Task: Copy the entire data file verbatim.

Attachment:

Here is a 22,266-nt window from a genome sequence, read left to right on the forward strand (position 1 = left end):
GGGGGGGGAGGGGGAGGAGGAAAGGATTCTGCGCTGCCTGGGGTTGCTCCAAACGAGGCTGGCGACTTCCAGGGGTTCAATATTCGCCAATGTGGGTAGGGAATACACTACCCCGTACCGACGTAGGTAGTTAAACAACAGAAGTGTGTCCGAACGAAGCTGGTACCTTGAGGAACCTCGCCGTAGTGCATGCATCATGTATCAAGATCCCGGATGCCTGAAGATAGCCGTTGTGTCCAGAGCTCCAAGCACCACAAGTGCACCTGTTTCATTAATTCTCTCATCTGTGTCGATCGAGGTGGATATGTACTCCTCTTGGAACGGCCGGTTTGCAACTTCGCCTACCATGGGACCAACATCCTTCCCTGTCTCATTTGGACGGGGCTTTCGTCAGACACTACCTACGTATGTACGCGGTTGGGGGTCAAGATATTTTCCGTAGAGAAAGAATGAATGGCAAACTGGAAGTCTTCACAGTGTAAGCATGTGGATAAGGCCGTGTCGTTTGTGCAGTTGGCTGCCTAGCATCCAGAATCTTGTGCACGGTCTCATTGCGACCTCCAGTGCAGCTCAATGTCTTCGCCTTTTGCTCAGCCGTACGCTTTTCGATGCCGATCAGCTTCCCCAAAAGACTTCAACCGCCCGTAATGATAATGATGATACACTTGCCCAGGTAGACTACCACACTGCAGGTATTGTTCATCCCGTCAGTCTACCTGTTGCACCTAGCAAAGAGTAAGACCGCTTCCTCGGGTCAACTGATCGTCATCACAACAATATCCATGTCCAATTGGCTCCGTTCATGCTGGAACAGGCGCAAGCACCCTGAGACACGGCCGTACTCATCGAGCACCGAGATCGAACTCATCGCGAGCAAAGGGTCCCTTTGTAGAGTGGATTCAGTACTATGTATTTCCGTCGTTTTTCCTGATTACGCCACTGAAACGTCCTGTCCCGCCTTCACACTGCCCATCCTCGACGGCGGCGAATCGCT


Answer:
Here is a 22,266-nt window from a genome sequence, read left to right on the forward strand (position 1 = left end):
GGGGGGGGAGGGGGAGGAGGAAAGGATTCTGCGCTGCCTGGGGTTGCTCCAAACGAGGCTGGCGACTTCCAGGGGTTCAATATTCGCCAATGTGGGTAGGGAATACACTACCCCGTACCGACGTAGGTAGTTAAACAACAGAAGTGTGTCCGAACGAAGCTGGTACCTTGAGGAACCTCGCCGTAGTGCATGCATCATGTATCAAGATCCCGGATGCCTGAAGATAGCCGTTGTGTCCAGAGCTCCAAGCACCACAAGTGCACCTGTTTCATTAATTCTCTCATCTGTGTCGATCGAGGTGGATATGTACTCCTCTTGGAACGGCCGGTTTGCAACTTCGCCTACCATGGGACCAACATCCTTCCCTGTCTCATTTGGACGGGGCTTTCGTCAGACACTACCTACGTATGTACGCGGTTGGGGGTCAAGATATTTTCCGTAGAGAAAGAATGAATGGCAAACTGGAAGTCTTCACAGTGTAAGCATGTGGATAAGGCCGTGTCGTTTGTGCAGTTGGCTGCCTAGCATCCAGAATCTTGTGCACGGTCTCATTGCGACCTCCAGTGCAGCTCAATGTCTTCGCCTTTTGCTCAGCCGTACGCTTTTCGATGCCGATCAGCTTCCCCAAAAGACTTCAACCGCCCGTAATGATAATGATGATACACTTGCCCAGGTAGACTACCACACTGCAGGTATTGTTCATCCCGTCAGTCTACCTGTTGCACCTAGCAAAGAGTAAGACCGCTTCCTCGGGTCAACTGATCGTCATCACAACAATATCCATGTCCAATTGGCTCCGTTCATGCTGGAACAGGCGCAAGCACCCTGAGACACGGCCGTACTCATCGAGCACCGAGATCGAACTCATCGCGAGCAAAGGGTCCCTTTGTAGAGTGGATTCAGTACTATGTATTTCCGTCGTTTTTCCTGATTACGCCACTGAAACGTCCTGTCCCGCCTTCACACTGCCCATCCTCGACGGCGGCGAATCGCT